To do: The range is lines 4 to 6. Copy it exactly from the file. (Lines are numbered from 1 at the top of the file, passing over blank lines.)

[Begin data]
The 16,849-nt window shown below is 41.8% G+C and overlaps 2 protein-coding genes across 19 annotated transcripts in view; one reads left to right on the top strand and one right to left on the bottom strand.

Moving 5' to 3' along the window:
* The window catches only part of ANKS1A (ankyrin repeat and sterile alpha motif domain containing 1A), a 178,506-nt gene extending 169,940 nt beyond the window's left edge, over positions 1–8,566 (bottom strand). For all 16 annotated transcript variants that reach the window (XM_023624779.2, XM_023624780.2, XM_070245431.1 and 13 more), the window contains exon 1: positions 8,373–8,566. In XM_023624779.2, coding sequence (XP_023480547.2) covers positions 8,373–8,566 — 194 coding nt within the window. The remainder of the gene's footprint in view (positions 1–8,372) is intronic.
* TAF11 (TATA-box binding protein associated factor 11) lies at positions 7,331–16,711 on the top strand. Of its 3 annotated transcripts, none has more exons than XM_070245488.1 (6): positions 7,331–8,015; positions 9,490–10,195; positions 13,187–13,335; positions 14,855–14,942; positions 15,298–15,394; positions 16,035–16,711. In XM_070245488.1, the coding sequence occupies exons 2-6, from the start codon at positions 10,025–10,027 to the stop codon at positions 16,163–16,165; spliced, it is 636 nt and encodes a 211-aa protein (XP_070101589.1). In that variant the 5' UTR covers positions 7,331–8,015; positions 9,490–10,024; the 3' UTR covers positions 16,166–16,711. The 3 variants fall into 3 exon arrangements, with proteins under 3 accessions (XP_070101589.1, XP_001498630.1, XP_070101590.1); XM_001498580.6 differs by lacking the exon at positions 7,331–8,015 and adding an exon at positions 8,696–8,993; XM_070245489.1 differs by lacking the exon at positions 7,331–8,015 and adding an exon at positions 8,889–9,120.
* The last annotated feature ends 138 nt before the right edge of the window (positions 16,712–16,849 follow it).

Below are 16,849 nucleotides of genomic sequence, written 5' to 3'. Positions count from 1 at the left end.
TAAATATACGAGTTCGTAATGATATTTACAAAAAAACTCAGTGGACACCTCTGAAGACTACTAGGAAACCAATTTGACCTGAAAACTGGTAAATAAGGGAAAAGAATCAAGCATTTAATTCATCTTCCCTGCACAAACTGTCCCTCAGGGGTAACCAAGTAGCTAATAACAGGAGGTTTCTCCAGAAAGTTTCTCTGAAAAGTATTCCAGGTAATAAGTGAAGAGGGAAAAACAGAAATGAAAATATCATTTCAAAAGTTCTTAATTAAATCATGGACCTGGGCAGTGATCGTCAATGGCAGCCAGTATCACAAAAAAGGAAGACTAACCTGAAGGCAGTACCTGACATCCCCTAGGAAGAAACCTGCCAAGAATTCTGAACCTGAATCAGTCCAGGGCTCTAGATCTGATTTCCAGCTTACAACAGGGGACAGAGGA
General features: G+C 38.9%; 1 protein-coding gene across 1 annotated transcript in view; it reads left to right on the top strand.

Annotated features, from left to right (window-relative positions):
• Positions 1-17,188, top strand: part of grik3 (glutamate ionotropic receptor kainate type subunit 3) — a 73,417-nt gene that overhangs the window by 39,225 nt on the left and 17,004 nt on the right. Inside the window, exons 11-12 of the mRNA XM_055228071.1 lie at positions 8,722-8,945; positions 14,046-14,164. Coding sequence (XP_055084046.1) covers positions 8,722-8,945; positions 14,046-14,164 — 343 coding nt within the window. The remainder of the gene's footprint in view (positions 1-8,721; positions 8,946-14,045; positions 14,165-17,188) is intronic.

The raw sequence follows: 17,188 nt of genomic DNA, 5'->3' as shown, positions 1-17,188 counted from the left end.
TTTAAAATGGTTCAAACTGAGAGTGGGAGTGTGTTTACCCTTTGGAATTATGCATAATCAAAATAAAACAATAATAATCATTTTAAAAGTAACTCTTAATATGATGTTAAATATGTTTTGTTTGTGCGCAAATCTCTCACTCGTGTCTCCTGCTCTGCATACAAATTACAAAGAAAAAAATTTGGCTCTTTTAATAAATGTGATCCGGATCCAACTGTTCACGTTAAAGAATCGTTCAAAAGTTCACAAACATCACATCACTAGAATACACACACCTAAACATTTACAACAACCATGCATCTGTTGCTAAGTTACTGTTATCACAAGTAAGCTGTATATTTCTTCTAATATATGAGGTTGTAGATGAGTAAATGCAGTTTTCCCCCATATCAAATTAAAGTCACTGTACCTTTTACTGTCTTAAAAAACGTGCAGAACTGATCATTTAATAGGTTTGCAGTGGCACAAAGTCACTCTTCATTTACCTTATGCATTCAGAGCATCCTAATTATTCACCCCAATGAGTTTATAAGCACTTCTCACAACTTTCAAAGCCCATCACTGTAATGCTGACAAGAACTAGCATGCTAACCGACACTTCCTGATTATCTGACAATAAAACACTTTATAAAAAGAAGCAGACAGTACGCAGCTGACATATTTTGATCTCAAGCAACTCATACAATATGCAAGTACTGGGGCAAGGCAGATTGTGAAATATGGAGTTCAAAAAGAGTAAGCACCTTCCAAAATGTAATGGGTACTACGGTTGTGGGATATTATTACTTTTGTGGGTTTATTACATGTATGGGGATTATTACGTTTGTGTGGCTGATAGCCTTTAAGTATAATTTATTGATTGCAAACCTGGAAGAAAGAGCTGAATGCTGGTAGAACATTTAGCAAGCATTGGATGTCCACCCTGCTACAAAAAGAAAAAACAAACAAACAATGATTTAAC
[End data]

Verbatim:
* TAF11 (TATA-box binding protein associated factor 11) lies at positions 7,331–16,711 on the top strand. Of its 3 annotated transcripts, none has more exons than XM_070245488.1 (6): positions 7,331–8,015; positions 9,490–10,195; positions 13,187–13,335; positions 14,855–14,942; positions 15,298–15,394; positions 16,035–16,711. In XM_070245488.1, the coding sequence occupies exons 2-6, from the start codon at positions 10,025–10,027 to the stop codon at positions 16,163–16,165; spliced, it is 636 nt and encodes a 211-aa protein (XP_070101589.1). In that variant the 5' UTR covers positions 7,331–8,015; positions 9,490–10,024; the 3' UTR covers positions 16,166–16,711. The 3 variants fall into 3 exon arrangements, with proteins under 3 accessions (XP_070101589.1, XP_001498630.1, XP_070101590.1); XM_001498580.6 differs by lacking the exon at positions 7,331–8,015 and adding an exon at positions 8,696–8,993; XM_070245489.1 differs by lacking the exon at positions 7,331–8,015 and adding an exon at positions 8,889–9,120.
* The last annotated feature ends 138 nt before the right edge of the window (positions 16,712–16,849 follow it).

Below are 16,849 nucleotides of genomic sequence, written 5' to 3'. Positions count from 1 at the left end.